Toronto-area school board promotes racially segregated programs

"Parents/guardians of African, Black, and Afro-Caribbean students are invited to attend an upcoming information session..."


Last week, the Peel District School Board in Mississauga, Ontario, Canada announced that it would be hosting a segregated information session "for Black Families" on Jan. 17. 

In a post on X, the school board invited "Parents/guardians of African, Black, and Afro-Caribbean students" to attend an "upcoming information session on Elementary Regional Learning Choices Programs."

According to the school board's website, the Regional Learning Choices Program (RLCP) "empowers students by providing them with opportunities to explore their skills in a particular area of interest such as the arts, business, technology, sports, skilled trades and leadership." 

It also notes that as a part of its commitment to "equity and inclusion," if a student self-identifies as African, Black, Afro-Caribbean, First Nations, Inuit, or Métis on the application form, they "will be accepted into the program without participating in the random selection process." It lists the district's "Black Excellence Guidance counselor" as the point of contact for more information on the RLCP's program. 

In the frequently asked questions section on the program, the Peel School District says that the self-identification is in response to a 2020 review by the Ministry of Education in which they directed the school to "Develop and implement a comprehensive Annual Equity Accountability Report Card."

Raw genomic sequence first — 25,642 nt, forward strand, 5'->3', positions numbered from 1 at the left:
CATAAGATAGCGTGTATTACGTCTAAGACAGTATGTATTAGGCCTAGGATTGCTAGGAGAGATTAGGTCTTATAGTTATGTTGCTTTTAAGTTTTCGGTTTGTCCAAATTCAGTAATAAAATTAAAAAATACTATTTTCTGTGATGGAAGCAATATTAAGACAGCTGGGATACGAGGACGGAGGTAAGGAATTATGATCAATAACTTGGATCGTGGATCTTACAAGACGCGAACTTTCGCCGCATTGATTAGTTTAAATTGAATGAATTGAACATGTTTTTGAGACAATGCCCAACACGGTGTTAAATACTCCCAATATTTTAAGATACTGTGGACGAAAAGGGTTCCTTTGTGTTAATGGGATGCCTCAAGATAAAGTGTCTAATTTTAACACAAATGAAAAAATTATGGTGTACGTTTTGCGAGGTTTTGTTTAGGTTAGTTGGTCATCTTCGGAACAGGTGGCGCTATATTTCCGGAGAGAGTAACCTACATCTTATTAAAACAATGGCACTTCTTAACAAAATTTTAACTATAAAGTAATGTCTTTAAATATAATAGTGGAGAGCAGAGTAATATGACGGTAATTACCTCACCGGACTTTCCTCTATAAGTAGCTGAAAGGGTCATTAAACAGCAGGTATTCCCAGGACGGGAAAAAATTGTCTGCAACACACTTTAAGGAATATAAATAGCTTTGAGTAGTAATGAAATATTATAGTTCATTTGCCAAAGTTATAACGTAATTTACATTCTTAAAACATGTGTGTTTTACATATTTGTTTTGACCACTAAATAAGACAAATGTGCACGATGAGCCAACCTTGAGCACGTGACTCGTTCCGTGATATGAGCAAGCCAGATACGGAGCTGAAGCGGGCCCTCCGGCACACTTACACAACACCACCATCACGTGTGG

In directive 14 of the review, the school board was forced to establish a four-year strategy to "address and eliminate statistically significant disproportionalities in enrolment, achievement and outcomes of Black students, other racialized students and Indigenous students in applied academic, locally developed, Special Education, and Regional Choice pathways and programs." 

The Peel District School Board previously made news in September when it allegedly purged all books published before 2008 from its library, including Anne Frank's diary and "The Very Hungry Caterpillar." The book removal was a result of a decree on equity by the Ontario Ministry of Education that demanded that the books in libraries be inclusive. 

Other books that were removed included ones from the Harry Potter series, The Hunger Games, and Roll of Thunder, Hear My Cry.

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